Holocaust survivors from the Bronx tell their story on a day of remembrance
Blima and Arthur Nunberg are Holocaust survivors who went on to make a life together in the Bronx. On Monday, a day that marks the beginning of the Warsaw Ghetto uprising in 1943, the two survivors shared their story.
Blima and Arthur knew each other casually in Poland before the war. Arthur fled to Russia and later returned to Poland, only to be shipped off to a labor camp in Germany. He says luck is what kept him alive. As for Blima, she says at one point she was ready to lay down to die while being held in a concentration camp. She survived a death march and a labor camp, and was freed in 1945. None of Blima's family survived, but Arthur had a few family members who did.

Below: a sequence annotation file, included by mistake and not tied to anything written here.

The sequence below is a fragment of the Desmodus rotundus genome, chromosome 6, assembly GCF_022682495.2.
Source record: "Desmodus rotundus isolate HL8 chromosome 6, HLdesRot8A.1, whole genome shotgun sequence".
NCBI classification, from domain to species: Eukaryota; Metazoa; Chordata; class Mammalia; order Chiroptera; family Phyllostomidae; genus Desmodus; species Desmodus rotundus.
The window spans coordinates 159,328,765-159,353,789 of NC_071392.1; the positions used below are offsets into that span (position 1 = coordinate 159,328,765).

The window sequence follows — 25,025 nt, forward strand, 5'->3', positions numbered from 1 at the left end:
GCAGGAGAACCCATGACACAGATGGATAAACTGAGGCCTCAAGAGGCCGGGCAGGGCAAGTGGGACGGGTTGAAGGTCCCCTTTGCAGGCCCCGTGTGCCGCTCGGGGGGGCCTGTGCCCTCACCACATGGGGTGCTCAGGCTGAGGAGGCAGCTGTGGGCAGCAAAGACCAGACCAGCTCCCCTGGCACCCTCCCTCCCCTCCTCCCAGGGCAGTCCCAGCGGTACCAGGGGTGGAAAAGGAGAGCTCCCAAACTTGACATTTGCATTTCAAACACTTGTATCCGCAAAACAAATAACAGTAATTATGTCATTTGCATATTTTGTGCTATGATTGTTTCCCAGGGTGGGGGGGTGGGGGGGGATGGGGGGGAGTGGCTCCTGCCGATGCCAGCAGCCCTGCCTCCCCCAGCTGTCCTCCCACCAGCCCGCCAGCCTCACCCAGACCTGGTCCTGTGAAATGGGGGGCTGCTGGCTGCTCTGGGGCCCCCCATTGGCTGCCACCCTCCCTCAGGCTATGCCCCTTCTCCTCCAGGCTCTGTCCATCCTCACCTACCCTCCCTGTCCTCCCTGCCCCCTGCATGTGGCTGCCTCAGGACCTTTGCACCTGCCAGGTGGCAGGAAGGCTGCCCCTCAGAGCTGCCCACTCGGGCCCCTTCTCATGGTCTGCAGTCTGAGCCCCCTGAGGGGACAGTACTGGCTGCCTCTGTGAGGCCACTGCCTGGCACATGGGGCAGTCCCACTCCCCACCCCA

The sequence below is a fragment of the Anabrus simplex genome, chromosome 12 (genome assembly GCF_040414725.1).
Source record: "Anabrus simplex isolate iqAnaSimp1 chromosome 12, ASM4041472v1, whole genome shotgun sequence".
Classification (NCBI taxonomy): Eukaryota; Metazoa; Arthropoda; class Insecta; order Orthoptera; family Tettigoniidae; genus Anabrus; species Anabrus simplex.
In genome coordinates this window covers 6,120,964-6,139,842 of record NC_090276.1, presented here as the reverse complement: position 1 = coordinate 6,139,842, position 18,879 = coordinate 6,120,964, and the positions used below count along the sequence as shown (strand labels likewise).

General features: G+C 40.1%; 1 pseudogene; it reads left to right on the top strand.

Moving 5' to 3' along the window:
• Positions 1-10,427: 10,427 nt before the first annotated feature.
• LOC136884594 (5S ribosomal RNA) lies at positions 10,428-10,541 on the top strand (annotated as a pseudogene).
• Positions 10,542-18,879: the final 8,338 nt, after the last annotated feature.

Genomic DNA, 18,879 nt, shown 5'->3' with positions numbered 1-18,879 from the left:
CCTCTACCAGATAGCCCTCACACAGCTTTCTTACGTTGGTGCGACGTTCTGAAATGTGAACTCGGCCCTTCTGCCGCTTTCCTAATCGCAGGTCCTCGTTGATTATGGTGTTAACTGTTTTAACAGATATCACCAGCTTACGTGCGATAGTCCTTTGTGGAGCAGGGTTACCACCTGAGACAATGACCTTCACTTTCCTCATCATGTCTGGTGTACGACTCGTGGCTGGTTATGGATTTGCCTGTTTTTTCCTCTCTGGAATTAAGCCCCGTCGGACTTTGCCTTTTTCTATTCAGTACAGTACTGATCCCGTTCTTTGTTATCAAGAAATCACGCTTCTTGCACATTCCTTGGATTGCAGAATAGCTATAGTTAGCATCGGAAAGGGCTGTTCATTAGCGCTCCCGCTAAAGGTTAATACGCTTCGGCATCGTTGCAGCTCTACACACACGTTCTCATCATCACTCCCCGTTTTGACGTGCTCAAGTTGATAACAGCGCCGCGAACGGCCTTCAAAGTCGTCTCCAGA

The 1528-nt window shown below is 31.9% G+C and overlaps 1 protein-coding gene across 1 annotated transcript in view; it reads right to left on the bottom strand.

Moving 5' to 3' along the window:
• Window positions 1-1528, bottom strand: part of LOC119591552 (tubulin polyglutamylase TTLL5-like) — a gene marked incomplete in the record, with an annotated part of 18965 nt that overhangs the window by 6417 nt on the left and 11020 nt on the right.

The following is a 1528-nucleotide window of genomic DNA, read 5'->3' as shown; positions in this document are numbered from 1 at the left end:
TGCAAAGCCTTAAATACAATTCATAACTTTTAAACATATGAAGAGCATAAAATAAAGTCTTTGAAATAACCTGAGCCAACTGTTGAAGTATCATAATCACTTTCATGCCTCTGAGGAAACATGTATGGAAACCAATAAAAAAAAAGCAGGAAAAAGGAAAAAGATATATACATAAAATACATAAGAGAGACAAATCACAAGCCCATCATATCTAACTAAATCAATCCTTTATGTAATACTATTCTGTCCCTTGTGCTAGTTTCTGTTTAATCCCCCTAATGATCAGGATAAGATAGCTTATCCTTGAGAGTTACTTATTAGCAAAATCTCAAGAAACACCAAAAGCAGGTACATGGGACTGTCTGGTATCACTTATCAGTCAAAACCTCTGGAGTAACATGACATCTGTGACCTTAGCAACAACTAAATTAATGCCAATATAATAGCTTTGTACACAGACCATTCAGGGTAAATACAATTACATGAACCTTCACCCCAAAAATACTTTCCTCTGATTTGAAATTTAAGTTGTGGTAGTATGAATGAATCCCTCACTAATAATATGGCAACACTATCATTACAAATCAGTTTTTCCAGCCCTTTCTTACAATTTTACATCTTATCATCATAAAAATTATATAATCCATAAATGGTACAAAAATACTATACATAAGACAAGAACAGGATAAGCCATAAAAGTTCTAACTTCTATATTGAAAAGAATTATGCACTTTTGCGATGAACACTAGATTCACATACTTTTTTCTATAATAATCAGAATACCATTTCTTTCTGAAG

After living through life in a concentration camp, Blima and Arthur found each other and moved to New York City in the late 1940's. They made a life together in the Bronx and raised two children.
Despite the happiness they were able to find, Arthur, who is now 90, says he still has dreams about what happened. And for Blima, there are very few pictures of her family from their days in Poland. She has a picture of her sister who was killed in Aushwitz, but has no pictures of her mother.
In total, six million Jews were killed in the Holocaust.